Your predictions are our present

“The time when everything in journalism and media happened in the States and was then exported to the rest of the world is over.”

Dear American colleagues: Look abroad. Your predictions for 2017 are probably already happening somewhere else.

The time when everything in journalism and media happened in the States and was then exported to the rest of the world is over. The financial crisis hit European countries so hard that not only the news industry was reconfigured, but so was the whole political framework in which they develop their businesses. And from there, innovation is growing. If you want to make predictions for your future, have a look at our present.

juan-luis-sanchezThe New York Times had a huge increase of digital subscriptions after receiving some direct accusations from new president-elect Donald Trump. Is that an isolated event? No, it is not.

We at eldiario.es have been 4 years now developing our membership program as an innovative funding model. Our members (we call them “socios”) are not paying to read the news; they pay for the news to be spread. No paywall, no gifts. They are not interested in being our clients but our partners-in-crime for that social mission called journalism. We have 20,000 members, paying 60 euros a year, who are there to protect us, to encourage us, and to send a message: We believe democracies need better journalism.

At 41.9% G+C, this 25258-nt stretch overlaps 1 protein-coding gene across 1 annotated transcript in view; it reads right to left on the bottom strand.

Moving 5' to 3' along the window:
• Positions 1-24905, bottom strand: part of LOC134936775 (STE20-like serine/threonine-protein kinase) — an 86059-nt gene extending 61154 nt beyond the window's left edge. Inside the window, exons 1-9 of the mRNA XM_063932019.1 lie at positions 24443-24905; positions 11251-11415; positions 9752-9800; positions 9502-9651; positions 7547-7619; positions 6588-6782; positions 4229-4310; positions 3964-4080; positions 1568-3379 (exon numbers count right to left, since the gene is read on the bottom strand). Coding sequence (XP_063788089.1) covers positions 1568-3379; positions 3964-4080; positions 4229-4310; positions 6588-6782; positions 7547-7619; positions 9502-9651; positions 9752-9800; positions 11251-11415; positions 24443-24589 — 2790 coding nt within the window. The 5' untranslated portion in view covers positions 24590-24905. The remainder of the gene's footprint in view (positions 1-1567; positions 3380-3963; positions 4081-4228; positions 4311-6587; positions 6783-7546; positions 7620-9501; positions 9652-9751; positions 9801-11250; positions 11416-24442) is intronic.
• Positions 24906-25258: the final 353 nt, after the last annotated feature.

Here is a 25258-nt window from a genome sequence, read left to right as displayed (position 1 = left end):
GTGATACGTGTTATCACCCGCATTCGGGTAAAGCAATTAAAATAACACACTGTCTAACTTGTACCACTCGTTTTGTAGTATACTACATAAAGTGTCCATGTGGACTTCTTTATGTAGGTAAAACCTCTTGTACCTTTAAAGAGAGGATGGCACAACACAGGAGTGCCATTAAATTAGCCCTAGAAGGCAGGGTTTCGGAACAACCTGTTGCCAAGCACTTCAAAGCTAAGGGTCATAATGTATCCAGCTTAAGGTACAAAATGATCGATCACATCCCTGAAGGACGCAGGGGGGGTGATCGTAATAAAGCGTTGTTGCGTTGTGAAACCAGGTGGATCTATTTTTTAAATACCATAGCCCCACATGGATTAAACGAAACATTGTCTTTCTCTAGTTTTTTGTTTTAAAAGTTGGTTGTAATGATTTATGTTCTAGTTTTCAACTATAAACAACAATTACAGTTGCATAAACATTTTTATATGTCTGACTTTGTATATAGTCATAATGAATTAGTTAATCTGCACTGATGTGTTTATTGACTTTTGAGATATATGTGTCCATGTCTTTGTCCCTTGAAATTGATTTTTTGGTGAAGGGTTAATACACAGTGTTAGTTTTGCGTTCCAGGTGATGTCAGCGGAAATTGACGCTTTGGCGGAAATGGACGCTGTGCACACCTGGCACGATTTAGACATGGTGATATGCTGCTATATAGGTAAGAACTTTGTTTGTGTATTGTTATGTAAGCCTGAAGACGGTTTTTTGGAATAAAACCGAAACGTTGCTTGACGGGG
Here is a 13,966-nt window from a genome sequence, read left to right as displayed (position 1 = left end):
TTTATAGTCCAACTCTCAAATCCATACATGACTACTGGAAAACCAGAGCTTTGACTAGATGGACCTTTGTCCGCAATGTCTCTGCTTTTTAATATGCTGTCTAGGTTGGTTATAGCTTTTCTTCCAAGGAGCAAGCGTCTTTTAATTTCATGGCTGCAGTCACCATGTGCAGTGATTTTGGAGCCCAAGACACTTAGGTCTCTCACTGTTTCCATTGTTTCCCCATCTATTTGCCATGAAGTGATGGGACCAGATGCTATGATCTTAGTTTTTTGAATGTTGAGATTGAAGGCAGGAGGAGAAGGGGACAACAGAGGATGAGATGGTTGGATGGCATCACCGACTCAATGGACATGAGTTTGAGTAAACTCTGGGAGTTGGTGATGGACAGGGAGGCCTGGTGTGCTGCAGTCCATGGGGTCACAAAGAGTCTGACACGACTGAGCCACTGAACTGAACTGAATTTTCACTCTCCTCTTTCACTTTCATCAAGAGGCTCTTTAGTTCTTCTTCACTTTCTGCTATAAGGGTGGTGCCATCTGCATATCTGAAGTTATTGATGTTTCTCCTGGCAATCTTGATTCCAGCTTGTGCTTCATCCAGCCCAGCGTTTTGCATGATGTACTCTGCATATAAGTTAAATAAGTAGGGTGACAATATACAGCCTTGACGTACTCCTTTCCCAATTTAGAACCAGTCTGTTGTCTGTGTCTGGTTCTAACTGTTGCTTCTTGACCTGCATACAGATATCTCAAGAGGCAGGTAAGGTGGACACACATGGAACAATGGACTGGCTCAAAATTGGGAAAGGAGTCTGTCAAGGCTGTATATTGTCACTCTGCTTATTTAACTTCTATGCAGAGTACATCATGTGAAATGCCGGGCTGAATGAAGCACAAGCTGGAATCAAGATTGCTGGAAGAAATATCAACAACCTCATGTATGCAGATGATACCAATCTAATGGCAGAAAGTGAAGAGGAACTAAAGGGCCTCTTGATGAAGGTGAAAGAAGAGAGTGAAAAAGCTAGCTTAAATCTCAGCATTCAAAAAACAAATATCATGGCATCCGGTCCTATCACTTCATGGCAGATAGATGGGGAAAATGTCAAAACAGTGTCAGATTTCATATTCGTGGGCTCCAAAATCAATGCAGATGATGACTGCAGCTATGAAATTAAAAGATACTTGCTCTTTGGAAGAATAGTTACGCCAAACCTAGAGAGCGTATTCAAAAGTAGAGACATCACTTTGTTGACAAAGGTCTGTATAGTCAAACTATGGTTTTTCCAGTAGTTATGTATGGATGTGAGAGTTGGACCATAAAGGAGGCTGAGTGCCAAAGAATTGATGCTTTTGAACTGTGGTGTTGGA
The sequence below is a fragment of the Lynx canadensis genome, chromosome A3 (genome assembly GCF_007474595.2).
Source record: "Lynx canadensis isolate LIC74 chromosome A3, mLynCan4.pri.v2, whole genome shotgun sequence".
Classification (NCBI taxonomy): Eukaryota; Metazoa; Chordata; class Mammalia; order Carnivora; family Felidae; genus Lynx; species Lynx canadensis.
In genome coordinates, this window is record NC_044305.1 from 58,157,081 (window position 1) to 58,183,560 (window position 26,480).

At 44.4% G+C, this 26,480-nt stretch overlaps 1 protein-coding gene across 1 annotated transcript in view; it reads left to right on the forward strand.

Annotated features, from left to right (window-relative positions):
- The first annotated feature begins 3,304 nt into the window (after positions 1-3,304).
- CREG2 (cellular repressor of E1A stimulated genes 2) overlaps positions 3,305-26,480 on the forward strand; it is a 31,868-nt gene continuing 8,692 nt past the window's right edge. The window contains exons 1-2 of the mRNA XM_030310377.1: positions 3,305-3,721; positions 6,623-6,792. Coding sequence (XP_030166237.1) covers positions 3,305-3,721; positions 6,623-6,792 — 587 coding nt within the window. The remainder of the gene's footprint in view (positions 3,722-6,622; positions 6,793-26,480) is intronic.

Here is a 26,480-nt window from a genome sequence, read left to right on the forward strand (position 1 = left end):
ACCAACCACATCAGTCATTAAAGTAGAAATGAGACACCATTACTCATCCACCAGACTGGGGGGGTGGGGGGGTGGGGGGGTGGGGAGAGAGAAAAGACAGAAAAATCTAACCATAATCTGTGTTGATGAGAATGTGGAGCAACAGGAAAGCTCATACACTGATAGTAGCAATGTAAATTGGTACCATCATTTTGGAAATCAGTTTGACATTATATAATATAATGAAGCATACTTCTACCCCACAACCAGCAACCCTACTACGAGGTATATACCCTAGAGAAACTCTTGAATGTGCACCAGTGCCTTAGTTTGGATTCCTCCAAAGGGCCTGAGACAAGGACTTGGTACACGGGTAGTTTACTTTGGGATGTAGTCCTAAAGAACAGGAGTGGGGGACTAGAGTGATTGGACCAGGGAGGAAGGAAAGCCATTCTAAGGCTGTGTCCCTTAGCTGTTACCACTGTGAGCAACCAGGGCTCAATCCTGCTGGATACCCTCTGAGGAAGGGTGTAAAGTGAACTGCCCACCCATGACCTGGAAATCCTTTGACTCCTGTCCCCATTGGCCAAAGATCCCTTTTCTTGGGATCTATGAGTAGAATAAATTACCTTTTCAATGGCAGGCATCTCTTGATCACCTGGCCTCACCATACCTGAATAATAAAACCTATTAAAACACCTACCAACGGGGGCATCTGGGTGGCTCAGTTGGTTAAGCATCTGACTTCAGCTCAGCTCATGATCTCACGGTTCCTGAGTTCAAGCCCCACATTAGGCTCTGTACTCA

The Guardian has been building for a year its membership program too. Have a look at their marketing for fundraising while surfing the site. They all talk about the need for the project and independent journalism “more than ever,” an implicit general allusion to Brexit. It’s not about the news — it’s about the project’s attributes. Are you credible? Are you trustable? Are you part of the problem or part of the solution?

Then we can visit a few more small newsrooms in Europe, such as Atlatzo in Hungary or Denník in Slovakia or Mediapart in France. These are projects which have developed quality journalism, even investigative skills, based on the support of their audiences. Audiences who are part of the project, not the product being sold to advertisers who sometimes don’t care whether the content is fake, post-factual, a lie, or whatever.

Building trust is building quality. And if you have a loyal community then you probably can ask them for help. How do you grow a public who has that sense of belonging? Try social networks, try newsletters, try to use your personal touch, try to treat the readers as adults…We all know that. And then try creating little communities who are short in numbers but strong in engagement.